The song was one of our local postman's at the new year in Scotland, the chimes were rung during the singing of the song by everyone tapping their glasses with a coin, key or knife.


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Subject: RE: Any history on Grandfathers Clock?
From: GUEST
Date: 14 May 03 - 08:50 AM

A bust of Henry Clay Work stands in Middletown, Connecticut, his home town. There is an old Nonesuch LP of his songs called "Who Shall Rule This American Nation?" It contains "Grandfather's Clock," but curiously omits Work's most famous song, "Marching Through Georgia."


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Subject: RE: Any history on Grandfathers Clock?
From: GUEST,Val
Date: 14 May 03 - 05:36 PM

I have an LP somewhere with a recording of 'My Grandfather's Clock' sung by George Formby Snr. (Yes, father of the ukelele king!) Unfortunately, I can't play it, as I don't have the technology anymore, so can't transcribe the words - they are a little different from those usually sung and some lovely bits of patter are intersperced. Might be worth trying via the British Music Hall Society.

As an interesting aside, listening to the recording, it's amazing how similar Snr and Jnr Formby's sound, and yet George Junior never saw his father perform, as he was forced to retire from the stage through ill health, before Jnr was able to see him.


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Subject: RE: Any history on Grandfathers Clock?
From: Blackcatter
Date: 14 May 03 - 11:16 PM

I learned differnet lyrics years ago (late 70s):

Anyone know the author?


GRANDFATHER'S CLOCK

My Grandfather's clock was too large for the shelf so it stood 90 years on the floor.
It was taller by half that the old man himself though it weighed not a penny-weight more.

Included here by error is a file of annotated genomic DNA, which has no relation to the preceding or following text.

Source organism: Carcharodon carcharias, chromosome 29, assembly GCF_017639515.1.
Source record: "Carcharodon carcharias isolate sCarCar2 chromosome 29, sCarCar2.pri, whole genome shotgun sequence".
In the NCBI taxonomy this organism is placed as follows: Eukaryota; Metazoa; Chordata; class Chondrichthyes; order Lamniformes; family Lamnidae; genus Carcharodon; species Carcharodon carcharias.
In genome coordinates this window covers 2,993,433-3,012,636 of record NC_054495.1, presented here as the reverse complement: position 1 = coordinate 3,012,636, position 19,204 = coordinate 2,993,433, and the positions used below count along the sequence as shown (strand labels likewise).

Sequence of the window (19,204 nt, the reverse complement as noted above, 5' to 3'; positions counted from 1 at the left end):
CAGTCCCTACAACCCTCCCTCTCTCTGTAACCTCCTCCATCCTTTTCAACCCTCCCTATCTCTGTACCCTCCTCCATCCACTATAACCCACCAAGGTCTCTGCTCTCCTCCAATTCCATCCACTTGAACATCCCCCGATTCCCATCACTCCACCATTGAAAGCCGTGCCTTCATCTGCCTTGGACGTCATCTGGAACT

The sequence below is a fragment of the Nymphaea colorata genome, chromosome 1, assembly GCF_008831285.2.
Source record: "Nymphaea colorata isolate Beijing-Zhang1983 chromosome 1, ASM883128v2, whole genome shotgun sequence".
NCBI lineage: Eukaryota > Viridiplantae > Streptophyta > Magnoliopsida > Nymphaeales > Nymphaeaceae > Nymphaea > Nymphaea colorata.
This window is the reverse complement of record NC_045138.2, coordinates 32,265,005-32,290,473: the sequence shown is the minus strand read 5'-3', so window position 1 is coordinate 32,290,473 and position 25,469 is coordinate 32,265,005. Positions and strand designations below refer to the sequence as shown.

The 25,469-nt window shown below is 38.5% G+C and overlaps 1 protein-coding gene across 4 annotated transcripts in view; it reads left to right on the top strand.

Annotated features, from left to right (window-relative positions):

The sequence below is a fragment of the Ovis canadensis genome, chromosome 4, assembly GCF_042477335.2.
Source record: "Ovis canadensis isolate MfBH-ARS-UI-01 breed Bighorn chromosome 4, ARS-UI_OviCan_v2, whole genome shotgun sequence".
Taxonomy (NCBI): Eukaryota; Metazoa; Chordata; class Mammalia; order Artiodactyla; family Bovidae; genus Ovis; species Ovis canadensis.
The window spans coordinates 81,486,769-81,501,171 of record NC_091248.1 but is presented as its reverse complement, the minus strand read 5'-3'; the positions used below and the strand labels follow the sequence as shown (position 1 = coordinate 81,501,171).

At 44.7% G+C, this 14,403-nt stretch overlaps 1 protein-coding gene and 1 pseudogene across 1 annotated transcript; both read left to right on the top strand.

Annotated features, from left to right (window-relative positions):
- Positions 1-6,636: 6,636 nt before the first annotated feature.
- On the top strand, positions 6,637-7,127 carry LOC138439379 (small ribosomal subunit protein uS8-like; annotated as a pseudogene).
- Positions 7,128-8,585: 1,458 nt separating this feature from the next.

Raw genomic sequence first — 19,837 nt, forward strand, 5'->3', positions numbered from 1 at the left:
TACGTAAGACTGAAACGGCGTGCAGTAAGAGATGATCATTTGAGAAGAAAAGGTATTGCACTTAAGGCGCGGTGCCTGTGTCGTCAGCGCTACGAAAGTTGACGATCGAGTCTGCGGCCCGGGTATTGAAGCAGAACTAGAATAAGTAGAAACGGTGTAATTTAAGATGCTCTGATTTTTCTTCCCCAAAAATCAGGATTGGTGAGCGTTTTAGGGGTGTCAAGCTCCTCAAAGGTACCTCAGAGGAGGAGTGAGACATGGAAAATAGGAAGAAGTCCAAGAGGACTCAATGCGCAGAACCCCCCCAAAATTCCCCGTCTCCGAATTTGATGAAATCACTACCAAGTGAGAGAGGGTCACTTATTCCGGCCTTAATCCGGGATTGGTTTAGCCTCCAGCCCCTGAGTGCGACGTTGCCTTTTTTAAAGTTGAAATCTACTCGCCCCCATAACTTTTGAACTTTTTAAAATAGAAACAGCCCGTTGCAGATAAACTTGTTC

And though years would congeal Grampa's brain to Malto-meal
He had one wish that would not be denied.
For his will said to bury him in the clock when the old man died.


Now Grandfather's grandfather built him the clock and he built it like no clock before.
But the old so-and-so built it so high and wide that we can't fit it out through the door
So when Grandma'd been calmed and Grampa'd been embalmed
We discovered the clock was too wide.
But the God damn cadaver had gotten jammed: He was stuck inside.


Now old Grampa-pa-pa's standing there in the hall at nine-seventeen Cherry Lane,
And he stands, the old cuss, making faces at us which we try to ignore just the same.
But we still think of him as we, haggard, pale and grim,
Stagger in to the cold morning's light.
'Cause at odd times he's ringing the blasted chimes every God damn night!

So at 3:22 am - My God! There goes Gramps again.
At odd times he's ringing the blasted chimes every God damn night!


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Subject: RE: Any history on Grandfathers Clock?
From: Ralphie
Date: 15 May 03 - 06:26 AM

Like GUEST, 2 posts above, I also own that Nonesuch LP...(50 pence!)

Am still mourning the loss of "Poor Kitty Popcorn" dead in a snowdrift!

"Oh, Take them away they'll drive me crazy!!"

A real gem, if you can find it...

And, to get back to the original subject...seeing Fred Jordan performing Grandfathers Clock at Barnsley Fest in the 70's was a defining moment for me. Gawd Bless 'im..

Ralphie


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Subject: RE: Any history on Grandfathers Clock?
From: TheBigPinkLad
Date: 15 May 03 - 04:44 PM

Teribus .... I'm not sure I'd agree the George in Piercebridge is handy for the Newcastle ferries (50 miles away!) but it's a great pub. There was a story that the brewery that owned the pub in the 1970s made them fix the famous clock because the local magistrate's court was tired of hearing "my clock must have stopped" as an excuse by local landlords for staying open after licence hours.

They kicked me and my pal out once for lighting the fire in the grate before nighttime.

Also, it's not in County Durham as the pub is on the south side of the bridge in North Yorkshire.


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Subject: RE: Any history on Grandfathers Clock?
From: clueless don
Date: 16 May 03 - 01:05 PM

My favorite Henry Clay Work song (also on the Nonesuch LP, I believe) is "Come Home, Father", a song about a young girl trying to get her father to leave the saloon and come home to be by the side of his dying son (the girl's little brother.) I used to sing it at FSGW open sings in years past.

I never thought it was mawkish or hilariously sentimental, but always found (and find) it genuinely affecting.


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Subject: RE: Any history on Grandfathers Clock?
From: Gorgeous Gary
Date: 16 May 03 - 10:53 PM

Blackcatter: That's by Computerworld columnist and filksinger Frank Hayes (he also of the Russians-in-Afghanistan take on "Moscow Nights").

Frank's also responsible for the 21st-century-when-I-was-your-age "When I Was A Boy", which I've been known to pull on unsuspecting FSGW Getaway attendees... 8-)